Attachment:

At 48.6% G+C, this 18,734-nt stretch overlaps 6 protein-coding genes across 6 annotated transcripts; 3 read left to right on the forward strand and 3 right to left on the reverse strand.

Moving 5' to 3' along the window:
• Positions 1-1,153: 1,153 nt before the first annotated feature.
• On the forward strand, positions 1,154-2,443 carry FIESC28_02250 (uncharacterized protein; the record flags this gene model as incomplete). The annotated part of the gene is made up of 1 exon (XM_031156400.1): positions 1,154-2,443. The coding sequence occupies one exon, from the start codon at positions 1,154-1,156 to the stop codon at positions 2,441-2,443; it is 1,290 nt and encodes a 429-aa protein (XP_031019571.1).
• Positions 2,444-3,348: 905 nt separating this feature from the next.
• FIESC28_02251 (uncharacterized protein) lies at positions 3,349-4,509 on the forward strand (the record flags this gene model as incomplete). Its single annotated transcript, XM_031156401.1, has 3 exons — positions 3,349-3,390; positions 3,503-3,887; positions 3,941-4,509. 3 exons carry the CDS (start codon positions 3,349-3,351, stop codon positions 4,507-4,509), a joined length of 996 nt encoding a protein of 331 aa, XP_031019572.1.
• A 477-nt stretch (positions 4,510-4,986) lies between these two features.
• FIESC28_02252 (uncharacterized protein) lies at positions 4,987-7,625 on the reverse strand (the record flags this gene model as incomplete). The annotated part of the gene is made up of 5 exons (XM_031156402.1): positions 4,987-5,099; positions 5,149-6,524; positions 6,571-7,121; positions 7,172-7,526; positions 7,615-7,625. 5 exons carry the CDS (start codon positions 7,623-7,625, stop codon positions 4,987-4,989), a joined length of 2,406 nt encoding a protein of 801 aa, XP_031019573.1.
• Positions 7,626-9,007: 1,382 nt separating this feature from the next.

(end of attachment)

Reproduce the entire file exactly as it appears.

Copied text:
At 48.6% G+C, this 18,734-nt stretch overlaps 6 protein-coding genes across 6 annotated transcripts; 3 read left to right on the forward strand and 3 right to left on the reverse strand.

Moving 5' to 3' along the window:
• Positions 1-1,153: 1,153 nt before the first annotated feature.
• On the forward strand, positions 1,154-2,443 carry FIESC28_02250 (uncharacterized protein; the record flags this gene model as incomplete). The annotated part of the gene is made up of 1 exon (XM_031156400.1): positions 1,154-2,443. The coding sequence occupies one exon, from the start codon at positions 1,154-1,156 to the stop codon at positions 2,441-2,443; it is 1,290 nt and encodes a 429-aa protein (XP_031019571.1).
• Positions 2,444-3,348: 905 nt separating this feature from the next.
• FIESC28_02251 (uncharacterized protein) lies at positions 3,349-4,509 on the forward strand (the record flags this gene model as incomplete). Its single annotated transcript, XM_031156401.1, has 3 exons — positions 3,349-3,390; positions 3,503-3,887; positions 3,941-4,509. 3 exons carry the CDS (start codon positions 3,349-3,351, stop codon positions 4,507-4,509), a joined length of 996 nt encoding a protein of 331 aa, XP_031019572.1.
• A 477-nt stretch (positions 4,510-4,986) lies between these two features.
• FIESC28_02252 (uncharacterized protein) lies at positions 4,987-7,625 on the reverse strand (the record flags this gene model as incomplete). The annotated part of the gene is made up of 5 exons (XM_031156402.1): positions 4,987-5,099; positions 5,149-6,524; positions 6,571-7,121; positions 7,172-7,526; positions 7,615-7,625. 5 exons carry the CDS (start codon positions 7,623-7,625, stop codon positions 4,987-4,989), a joined length of 2,406 nt encoding a protein of 801 aa, XP_031019573.1.
• Positions 7,626-9,007: 1,382 nt separating this feature from the next.